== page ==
Load shedding is a term that has become much too familiar to South Africa. It seems that we can’t even go through one week without power outages. In exciting news, however, Eskom has announced they will ramp up their demand side management (DSM) initiatives with the intention of better managing the supply and demand of electricity in South Africa. One of the most notable initiatives is the rollout of smart meters, which could drastically reduce the frequency of load shedding.
What are Smart Meters and How Do They Help?
Smart meters are updated electricity management systems for both residential and commercial properties. They help monitor and measure the amount and time of electricity usage and deduct the consumed energy from a prepaid balance supplied by the customer. In addition to providing a more accurate measurement of electricity usage and time of consumption, smart meters provide information about the peak times of energy consumption, enabling policymakers to manage demand on the grid.
The rollout of smart meters in South Africa presents a lot of opportunities for the country. According to Edison Makwarela, Eskom’s chief engineer, the meters that can be controlled remotely to manage electricity demand and supply present a lot of opportunities in the country. With the role out of smart meters, Eskom says the effective implementation of DSM could create a win-win situation for consumers and energy producers. Not only will the DSM program reduce pressure on the national power system, but it will also enable consumers to save costs by being more energy conscious.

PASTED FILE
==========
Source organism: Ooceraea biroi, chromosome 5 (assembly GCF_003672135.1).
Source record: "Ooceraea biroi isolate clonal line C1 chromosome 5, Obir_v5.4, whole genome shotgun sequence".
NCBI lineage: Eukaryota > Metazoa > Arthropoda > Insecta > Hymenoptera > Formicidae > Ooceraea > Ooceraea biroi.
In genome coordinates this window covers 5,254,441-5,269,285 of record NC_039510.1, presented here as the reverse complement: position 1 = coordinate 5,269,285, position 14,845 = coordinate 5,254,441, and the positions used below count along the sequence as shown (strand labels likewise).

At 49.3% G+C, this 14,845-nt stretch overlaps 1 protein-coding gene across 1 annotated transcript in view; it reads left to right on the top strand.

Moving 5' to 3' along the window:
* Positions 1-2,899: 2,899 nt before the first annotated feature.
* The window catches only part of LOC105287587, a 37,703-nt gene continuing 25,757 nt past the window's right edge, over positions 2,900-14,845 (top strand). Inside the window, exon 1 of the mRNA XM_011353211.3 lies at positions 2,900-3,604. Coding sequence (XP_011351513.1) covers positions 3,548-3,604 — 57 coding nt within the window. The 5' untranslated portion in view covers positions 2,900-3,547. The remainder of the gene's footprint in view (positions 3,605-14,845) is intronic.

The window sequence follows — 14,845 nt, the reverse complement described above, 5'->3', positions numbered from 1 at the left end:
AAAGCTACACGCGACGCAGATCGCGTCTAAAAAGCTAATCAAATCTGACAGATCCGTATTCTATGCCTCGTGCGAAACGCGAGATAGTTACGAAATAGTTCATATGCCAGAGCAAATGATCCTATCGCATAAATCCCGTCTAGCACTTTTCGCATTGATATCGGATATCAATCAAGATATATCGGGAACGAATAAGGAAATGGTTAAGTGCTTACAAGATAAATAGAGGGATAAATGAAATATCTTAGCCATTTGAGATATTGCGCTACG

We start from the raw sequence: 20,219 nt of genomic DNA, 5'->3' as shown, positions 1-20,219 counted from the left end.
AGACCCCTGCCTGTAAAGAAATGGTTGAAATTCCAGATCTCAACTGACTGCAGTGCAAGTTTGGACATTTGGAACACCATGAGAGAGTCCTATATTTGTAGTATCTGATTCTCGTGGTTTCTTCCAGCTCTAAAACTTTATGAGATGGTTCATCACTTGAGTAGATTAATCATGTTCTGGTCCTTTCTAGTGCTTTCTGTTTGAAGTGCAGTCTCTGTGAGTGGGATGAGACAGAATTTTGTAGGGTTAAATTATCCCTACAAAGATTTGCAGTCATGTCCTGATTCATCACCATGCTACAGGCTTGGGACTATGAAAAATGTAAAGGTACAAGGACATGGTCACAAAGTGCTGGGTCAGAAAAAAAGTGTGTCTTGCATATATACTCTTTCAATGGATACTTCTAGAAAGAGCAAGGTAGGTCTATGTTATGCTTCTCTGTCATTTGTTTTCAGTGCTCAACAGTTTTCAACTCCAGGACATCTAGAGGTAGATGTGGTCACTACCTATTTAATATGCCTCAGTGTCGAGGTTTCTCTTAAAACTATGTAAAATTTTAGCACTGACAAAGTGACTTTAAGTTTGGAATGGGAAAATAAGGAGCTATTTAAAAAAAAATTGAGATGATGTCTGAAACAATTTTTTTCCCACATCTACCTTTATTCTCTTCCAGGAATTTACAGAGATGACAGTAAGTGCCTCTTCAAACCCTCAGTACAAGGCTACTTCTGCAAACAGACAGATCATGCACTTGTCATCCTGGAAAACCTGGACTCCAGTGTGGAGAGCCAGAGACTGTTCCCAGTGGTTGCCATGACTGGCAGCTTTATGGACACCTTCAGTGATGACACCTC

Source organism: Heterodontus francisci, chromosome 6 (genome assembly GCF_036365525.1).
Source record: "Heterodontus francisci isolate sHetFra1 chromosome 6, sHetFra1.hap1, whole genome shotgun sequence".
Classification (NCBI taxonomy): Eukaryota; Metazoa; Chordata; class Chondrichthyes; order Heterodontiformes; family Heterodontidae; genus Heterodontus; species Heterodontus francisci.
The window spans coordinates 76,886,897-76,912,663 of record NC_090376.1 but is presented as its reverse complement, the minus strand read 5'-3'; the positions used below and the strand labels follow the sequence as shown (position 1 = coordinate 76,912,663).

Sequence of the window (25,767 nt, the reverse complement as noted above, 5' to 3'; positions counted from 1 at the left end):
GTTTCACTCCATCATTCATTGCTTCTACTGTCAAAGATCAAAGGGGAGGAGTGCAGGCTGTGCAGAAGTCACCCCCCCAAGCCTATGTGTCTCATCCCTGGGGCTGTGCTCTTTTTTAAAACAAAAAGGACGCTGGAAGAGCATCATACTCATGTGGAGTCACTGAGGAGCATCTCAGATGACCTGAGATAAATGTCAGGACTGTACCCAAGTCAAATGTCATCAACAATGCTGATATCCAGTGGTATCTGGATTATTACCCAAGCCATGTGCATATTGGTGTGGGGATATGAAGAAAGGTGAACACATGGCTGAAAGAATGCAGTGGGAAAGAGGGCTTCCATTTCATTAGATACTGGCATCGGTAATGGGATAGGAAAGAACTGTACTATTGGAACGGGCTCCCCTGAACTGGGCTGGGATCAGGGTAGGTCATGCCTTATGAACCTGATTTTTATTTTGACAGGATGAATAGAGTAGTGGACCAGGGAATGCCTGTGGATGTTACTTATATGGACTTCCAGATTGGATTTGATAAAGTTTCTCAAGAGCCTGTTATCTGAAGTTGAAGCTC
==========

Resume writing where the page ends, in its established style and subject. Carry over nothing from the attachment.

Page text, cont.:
South Africa’s Push for Smart Meters
Currently, major metros such as Johannesburg and Tshwane have already embarked on converting meters. In 2023, they are planning to update their prepaid electricity meters. Tshwane is going a step further by moving all customers, residential and commercial, to a prepaid system as part of a multi-year project. By moving everyone to a prepaid system, the risk of electricity theft reduces while encouraging people to conserve energy.
Eskom says that a by-product of installing smart meters is that it also reduces electricity theft. Eliminating or limiting electricity theft could reduce national load shedding by a whole stage. The current prepaid voucher system, known as the Standard Transfer Specification (STS), is nearing the end of its lifespan and will no longer produce voucher sequences after November 24, 2024.
Finally, it’s worth noting that DSM isn’t a South African concept. As Eskom Chairperson Mpho Makwana stressed, it’s a global phenomenon. Best-in-class countries already use technology to manage demand, and the policy measures in place can be replicated around the world. Eskom’s announcement that they will ramp up their DSM initiatives is a step in the right direction that could lead to permanent solutions to South Africa’s load shedding.
Stay informed, South Africa. There may be a brighter energy future on the horizon.